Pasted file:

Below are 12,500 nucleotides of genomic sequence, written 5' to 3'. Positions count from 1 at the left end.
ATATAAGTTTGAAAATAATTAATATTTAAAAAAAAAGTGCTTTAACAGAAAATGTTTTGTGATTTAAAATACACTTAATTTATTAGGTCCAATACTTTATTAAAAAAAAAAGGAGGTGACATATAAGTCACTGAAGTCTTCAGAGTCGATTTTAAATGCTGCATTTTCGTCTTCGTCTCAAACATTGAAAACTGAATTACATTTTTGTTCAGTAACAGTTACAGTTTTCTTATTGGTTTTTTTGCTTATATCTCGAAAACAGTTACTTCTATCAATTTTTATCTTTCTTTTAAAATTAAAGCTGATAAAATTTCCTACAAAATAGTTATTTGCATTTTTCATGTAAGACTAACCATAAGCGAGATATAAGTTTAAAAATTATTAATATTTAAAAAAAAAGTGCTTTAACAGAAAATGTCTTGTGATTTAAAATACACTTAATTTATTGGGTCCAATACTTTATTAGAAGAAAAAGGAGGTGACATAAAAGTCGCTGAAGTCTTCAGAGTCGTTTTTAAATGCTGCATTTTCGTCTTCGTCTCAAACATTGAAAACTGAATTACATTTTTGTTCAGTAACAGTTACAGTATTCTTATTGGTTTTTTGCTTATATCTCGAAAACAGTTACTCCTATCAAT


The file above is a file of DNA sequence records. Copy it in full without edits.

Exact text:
Below are 12,500 nucleotides of genomic sequence, written 5' to 3'. Positions count from 1 at the left end.
ATATAAGTTTGAAAATAATTAATATTTAAAAAAAAAGTGCTTTAACAGAAAATGTTTTGTGATTTAAAATACACTTAATTTATTAGGTCCAATACTTTATTAAAAAAAAAAGGAGGTGACATATAAGTCACTGAAGTCTTCAGAGTCGATTTTAAATGCTGCATTTTCGTCTTCGTCTCAAACATTGAAAACTGAATTACATTTTTGTTCAGTAACAGTTACAGTTTTCTTATTGGTTTTTTTGCTTATATCTCGAAAACAGTTACTTCTATCAATTTTTATCTTTCTTTTAAAATTAAAGCTGATAAAATTTCCTACAAAATAGTTATTTGCATTTTTCATGTAAGACTAACCATAAGCGAGATATAAGTTTAAAAATTATTAATATTTAAAAAAAAAGTGCTTTAACAGAAAATGTCTTGTGATTTAAAATACACTTAATTTATTGGGTCCAATACTTTATTAGAAGAAAAAGGAGGTGACATAAAAGTCGCTGAAGTCTTCAGAGTCGTTTTTAAATGCTGCATTTTCGTCTTCGTCTCAAACATTGAAAACTGAATTACATTTTTGTTCAGTAACAGTTACAGTATTCTTATTGGTTTTTTGCTTATATCTCGAAAACAGTTACTCCTATCAAT